• Right FP h – the water elevation (in m or ft) in the right floodplain (i.e. beyond the right levée marker)
    • Left FP mode – the status of the left floodplain (see below)
    • Right FP mode – the status of the right floodplain (see below)

    The floodplain modes are denoted as follows:

    1. Floodplain dry – water level has not exceeded levée, or has completely drained
    2. Transition – water level has overtopped the levée, but has not yet reached full/transition depth
    3. Full – water level exceeds transition depth; floodplain level is equal to main channel level
    4. Recession – water level has receded below levée level after becoming overtopped; recedes at the same rate as the main channel :

    leveeadditionaloutput

    Add levees to your river sections using the 'Special Marker' option within individual river section nodes:

    addlevee

    Levees can be added to multiple river sections using the 'Change River Section Markers' tool in the toolbox. For example, deactivation markers in multiple river sections can be adjusted to levee markers using the tool.

    Using the 'Change River Section Markers' tool:

    leveesglobaladd

    Note that when adding Levée markers based on (existing) panel markers, exactly two panel markers must be present per section (otherwise, the tool will add no markers for that particular section). This is so that it can determine unambiguously which is the left and right marker. When you have used the tool, you will be notified of the number of river sections that have changed (and therefore can determine if any have not changed).

    When using levees, a weir-like effect will be produced as the water level exceeds the height of the levee marker and the flow transitions between the (single) main channel flow to a flow across both the main channel and side channel(s). The 'Levee Transition Depth' indicates the length of this transition.

    leveetransition

    The levee transition depth (default=1m) can be adjusted in the 1D advanced parameters; however it should be noted that too small a transition will lead to a relatively rapid increase in wetted area (and hence channel volume) from in-bank to full floodplain, and should therefore be avoided.

    How to adjust the levee transition depth in the advanced parameters:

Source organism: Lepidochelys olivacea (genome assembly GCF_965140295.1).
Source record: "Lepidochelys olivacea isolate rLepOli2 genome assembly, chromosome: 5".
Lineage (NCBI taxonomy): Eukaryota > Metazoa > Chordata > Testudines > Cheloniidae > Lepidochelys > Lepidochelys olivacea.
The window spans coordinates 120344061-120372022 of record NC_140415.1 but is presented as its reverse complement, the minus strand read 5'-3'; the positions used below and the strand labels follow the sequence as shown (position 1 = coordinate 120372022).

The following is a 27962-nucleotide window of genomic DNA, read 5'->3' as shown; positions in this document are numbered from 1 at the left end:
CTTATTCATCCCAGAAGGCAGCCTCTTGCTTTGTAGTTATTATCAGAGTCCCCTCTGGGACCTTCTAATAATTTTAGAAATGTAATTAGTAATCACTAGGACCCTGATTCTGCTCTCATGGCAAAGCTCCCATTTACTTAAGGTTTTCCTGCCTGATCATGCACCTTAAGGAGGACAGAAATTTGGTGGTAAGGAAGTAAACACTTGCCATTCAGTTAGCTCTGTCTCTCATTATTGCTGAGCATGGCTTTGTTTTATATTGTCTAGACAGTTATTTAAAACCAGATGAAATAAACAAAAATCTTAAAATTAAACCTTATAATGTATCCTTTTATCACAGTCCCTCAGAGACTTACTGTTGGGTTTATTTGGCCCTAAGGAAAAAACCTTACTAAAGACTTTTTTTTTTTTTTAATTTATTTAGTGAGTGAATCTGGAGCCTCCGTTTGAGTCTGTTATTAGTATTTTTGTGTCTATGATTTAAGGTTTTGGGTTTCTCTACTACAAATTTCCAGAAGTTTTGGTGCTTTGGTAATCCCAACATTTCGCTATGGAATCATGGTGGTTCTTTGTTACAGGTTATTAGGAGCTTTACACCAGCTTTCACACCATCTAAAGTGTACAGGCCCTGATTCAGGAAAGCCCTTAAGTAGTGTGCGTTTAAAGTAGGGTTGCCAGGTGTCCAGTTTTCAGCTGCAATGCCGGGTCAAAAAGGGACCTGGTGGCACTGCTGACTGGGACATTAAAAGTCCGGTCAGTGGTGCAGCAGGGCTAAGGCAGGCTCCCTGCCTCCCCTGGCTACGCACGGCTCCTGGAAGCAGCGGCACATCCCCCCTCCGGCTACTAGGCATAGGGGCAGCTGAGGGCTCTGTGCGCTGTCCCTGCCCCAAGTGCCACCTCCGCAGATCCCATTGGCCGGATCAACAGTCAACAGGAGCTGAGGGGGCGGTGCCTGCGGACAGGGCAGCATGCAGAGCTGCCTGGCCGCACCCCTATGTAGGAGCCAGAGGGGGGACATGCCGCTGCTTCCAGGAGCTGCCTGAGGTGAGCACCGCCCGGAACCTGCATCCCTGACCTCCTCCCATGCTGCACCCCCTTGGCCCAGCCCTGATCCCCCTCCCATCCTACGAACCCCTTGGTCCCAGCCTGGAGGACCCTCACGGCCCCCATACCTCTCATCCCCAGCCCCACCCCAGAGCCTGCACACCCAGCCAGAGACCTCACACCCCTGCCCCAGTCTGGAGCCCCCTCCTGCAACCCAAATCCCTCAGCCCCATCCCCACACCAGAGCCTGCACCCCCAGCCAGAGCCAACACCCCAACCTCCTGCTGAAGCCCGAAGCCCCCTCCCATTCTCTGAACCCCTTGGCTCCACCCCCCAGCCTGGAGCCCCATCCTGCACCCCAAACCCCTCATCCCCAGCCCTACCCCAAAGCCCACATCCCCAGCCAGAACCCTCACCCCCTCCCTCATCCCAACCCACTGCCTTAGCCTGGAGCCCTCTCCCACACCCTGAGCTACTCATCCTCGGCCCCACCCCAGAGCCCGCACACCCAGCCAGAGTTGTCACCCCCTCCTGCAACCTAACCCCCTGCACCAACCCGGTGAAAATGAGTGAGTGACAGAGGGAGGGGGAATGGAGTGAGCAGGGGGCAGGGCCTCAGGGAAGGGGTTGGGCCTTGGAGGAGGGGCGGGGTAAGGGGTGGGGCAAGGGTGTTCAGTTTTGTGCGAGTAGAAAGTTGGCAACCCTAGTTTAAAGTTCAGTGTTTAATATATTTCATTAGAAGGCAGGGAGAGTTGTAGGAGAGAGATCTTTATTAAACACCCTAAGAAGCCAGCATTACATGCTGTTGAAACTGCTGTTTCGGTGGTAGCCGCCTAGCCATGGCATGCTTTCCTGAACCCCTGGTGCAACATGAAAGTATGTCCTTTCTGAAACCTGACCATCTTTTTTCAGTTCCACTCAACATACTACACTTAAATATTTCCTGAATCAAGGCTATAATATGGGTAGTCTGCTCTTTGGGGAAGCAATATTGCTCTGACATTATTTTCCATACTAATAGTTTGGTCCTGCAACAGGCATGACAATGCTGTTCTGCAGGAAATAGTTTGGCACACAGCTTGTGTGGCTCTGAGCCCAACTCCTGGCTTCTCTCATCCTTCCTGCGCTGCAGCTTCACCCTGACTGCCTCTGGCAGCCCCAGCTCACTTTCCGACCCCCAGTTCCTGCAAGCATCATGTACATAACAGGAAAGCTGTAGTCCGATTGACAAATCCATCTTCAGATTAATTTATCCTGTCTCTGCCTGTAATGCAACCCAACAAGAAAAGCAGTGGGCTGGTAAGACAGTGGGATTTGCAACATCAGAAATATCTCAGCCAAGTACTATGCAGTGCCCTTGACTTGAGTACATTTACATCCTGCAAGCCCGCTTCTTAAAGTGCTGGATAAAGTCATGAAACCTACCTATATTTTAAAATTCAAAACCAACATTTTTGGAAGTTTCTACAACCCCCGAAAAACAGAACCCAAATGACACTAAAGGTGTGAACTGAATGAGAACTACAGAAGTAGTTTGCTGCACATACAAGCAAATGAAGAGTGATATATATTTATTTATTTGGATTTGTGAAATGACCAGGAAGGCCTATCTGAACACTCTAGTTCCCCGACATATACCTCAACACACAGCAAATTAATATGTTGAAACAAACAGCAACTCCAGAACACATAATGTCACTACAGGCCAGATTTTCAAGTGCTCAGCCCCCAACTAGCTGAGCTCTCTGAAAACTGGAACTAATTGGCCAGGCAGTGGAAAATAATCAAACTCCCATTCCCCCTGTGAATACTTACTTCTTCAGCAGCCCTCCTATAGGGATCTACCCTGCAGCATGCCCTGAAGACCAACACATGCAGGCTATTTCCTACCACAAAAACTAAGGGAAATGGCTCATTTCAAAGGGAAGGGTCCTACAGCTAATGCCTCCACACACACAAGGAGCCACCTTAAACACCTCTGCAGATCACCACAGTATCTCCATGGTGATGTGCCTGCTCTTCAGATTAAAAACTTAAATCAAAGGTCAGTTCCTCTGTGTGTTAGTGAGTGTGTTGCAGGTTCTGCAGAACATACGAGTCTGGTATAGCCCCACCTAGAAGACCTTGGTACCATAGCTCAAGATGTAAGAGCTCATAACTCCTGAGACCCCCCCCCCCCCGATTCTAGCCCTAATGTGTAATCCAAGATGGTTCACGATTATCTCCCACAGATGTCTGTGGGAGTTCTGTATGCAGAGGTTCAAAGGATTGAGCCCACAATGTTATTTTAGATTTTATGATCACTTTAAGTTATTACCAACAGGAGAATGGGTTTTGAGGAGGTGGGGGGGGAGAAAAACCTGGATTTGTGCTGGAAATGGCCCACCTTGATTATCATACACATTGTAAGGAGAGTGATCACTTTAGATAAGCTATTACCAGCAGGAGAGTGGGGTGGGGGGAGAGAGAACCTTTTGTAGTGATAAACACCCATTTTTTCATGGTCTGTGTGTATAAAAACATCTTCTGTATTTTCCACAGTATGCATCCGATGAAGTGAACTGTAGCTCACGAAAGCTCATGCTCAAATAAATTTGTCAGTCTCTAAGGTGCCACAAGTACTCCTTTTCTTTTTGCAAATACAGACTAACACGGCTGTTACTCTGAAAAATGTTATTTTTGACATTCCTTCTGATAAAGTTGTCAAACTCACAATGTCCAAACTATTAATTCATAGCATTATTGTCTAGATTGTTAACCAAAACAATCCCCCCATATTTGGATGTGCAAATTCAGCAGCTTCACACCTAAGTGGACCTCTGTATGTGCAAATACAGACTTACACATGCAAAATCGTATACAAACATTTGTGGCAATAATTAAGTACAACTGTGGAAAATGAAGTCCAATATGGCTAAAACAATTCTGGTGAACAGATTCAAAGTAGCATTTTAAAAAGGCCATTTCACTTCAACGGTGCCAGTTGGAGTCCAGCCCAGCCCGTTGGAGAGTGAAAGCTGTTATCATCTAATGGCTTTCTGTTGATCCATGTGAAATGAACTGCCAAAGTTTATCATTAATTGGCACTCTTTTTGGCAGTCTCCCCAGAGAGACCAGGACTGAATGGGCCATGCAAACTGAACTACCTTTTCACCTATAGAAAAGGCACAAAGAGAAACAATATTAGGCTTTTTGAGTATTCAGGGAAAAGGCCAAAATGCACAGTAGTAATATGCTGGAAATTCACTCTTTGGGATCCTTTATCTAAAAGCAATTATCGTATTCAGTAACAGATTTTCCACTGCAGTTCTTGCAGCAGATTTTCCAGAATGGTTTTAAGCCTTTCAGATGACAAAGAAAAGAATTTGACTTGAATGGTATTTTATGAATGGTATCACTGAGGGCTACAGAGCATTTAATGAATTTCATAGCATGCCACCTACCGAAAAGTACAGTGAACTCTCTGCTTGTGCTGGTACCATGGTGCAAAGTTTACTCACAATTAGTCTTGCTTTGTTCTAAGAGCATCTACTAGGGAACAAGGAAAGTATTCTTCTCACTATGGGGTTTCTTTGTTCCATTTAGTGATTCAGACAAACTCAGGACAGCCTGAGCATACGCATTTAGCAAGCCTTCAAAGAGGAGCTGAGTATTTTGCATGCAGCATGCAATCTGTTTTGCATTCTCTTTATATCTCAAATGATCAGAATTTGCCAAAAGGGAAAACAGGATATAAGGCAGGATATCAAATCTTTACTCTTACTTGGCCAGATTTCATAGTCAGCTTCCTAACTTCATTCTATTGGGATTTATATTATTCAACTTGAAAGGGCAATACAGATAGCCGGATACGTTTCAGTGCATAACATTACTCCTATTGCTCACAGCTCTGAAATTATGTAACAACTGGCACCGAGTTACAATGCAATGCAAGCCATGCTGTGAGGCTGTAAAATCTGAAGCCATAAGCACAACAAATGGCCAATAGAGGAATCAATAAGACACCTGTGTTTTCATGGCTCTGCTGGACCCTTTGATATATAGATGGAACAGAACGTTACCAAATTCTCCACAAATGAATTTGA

changeltd


    Data required for river sections

    Field in Data Entry Form

    Description

    Name in Datafile

    Section Label

    Node label for cross section

    Label1

    First Spill

    First spill label

    Label2

    Second Spill

    Second spill label

    Label3

    First Lateral Inflow

    First lateral inflow label

    Label4

    Second Lateral Inflow

    Second lateral inflow label

    Label5

    Third Lateral Inflow

    Third lateral inflow label

    Label6

    Fourth Lateral Inflow

    Fourth lateral inflow label

    Label7

    Distance to Next Section

    Distance to next cross section (a zero specifies the end of the reach) (m)

    dx

    Slope for normal depth

    Slope used to calculate normal depth in cross-section property calculation - not used during a simulation

    slope

    Density

    Density of water (kg/m3). Only significant in the momentum equation if density varies with longitudinal chainage.

     

    density

    x

    Cross chainage (m)

    xi

    y

    Elevation of bed (mAD)

    yi

    Manning’s ‘n’

    Manning's 'n' roughness coefficient (eg 0.03)

    ni

    Panel Marker

    Checked (panel='*' denoting the first data pair in a panel

    panel*

    Relative path length

    Relative path length (only used at first data point in each panel '*') (eg 0.8)

    ri

    Channel Marker

    The words 'LEFT', 'RIGHT', or 'BED' specifying the left bank top, right bank top and thalweg (for plotting purposes only). Defaults are to the first, last and minimum levels specified respectively. A 'DREDGE' marker may also be used in this field to specify the lateral limits of dredging for the mobile bed sediment transport module

    LRB

    Easting

    Easting georeferencing coordinate corresponding to the data point

    easting

    Northing

    Northing georeferencing coordinate corresponding to the data point

    northing

    Deactivation Marker

    Marker ('LEFT’ or 'RIGHT’) to denote deactivated part of the cross section. Any points before the 'LEFT’ marker, or after the 'RIGHT’ marker will be ignored

    deactivate_marker

    Sp. Marker

    "Special" marker, used for information purposes only. Can be used to provide additional survey information relating to the data point

     


    Equations used for river sections

    The equations used by a River Section are the mass conservation or continuity equation:

    continuityeqn

    and the momentum conservation or dynamic equation: dynamiceqn

    The assumptions made in order to derive this form of the equations are:

    1. The flow is one dimensional - a single velocity and elevation can be used to describe the state of the water body in a cross-section.
    2. The streamline curvature is small and vertical accelerations negligible; hence the pressure is hydrostatic.
    3. The effects of boundary friction and turbulence can be accounted for by representations of channel conveyance derived for steady state flow.
    4. The average channel bed slope is small enough such that the small angle approximation can be used.